DO NO HARM

Doctors know they can’t change anti-vaxxers’ minds—but they can refuse to treat their kids

If you don’t believe in vaccinations, then your doctor might not accept your child as a patient.

Some practitioners want to protect patients who can’t be vaccinated for medical reasons. Others feel it’s their responsibility to mark parents’ opposition to vaccination as unacceptable.

The American Academy of Pediatrics (AAP) provides guidelines and documents to help pediatricians deal with parents who refuse to immunize their children. The guidelines include a sample letter a practice refusing to accept unvaccinated kids may share with their parents, which include very direct statements:

By not vaccinating your child you are taking selfish advantage of thousands of others who do vaccinate their children, which decreases the likelihood that your child will contract one of these diseases. We feel such an attitude to be self-centered and unacceptable.

As Eric Ball, a doctor from Southern Orange County Pediatric Associates, told the Los Angeles Times:

“If we allow parents to be in our practice who don’t vaccinate their kids, we’re passively telling them that it’s OK. It’s not OK for those families, the community and for other patients.”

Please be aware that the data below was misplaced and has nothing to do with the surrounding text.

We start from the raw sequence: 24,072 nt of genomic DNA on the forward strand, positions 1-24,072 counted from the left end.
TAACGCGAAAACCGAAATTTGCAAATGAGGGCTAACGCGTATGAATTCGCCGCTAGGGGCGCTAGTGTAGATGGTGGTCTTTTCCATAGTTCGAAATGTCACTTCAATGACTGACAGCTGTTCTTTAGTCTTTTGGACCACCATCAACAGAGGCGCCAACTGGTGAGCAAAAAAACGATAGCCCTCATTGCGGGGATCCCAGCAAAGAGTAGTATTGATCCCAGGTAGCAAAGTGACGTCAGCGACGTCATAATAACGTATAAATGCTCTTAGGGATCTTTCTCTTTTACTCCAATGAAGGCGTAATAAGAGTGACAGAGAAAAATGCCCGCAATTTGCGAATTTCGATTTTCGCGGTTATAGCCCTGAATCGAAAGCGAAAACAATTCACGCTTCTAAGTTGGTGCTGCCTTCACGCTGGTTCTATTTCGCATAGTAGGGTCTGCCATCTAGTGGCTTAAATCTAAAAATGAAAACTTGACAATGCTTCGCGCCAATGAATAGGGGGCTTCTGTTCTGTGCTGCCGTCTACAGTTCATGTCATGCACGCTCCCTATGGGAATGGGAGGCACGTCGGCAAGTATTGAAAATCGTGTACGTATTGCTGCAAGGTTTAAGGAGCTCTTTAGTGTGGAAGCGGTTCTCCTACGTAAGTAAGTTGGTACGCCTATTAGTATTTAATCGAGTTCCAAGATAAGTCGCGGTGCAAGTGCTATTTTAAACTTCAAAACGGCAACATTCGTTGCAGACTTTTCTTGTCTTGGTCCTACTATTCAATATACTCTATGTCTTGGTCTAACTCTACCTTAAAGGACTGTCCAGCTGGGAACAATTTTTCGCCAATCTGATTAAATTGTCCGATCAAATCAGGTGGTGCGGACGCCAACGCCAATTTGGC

Ball is not alone. Following the measles epidemic that has hit dozens of children in the US, about one-fifth of the doctors surveyed by medical publication MedPage Today refuse taking new patients who decline childhood immunization, and 10% have recently changed their policy toward unvaccinated patients based on other patients’ concerns.

In some cases, doctors will see patients who reject immunization only if it’s on religious grounds. As Aaron Clark, a physician who practices in Ohio told to MedPage Today:

“I have tried numerous times to educate and explain the safety and merits of immunizations and debunk myths and misunderstandings but those conversations rarely result in a change in mind from the parent.”

One of the arguments in favor of doctors still accepting kids of anti-immunization parents is that the visits might inform them about the importance of vaccines. According to a Dartmouth study on effective messages in vaccine promotion (pdf), scientific evidence does little to counter the belief that vaccines are harmful.

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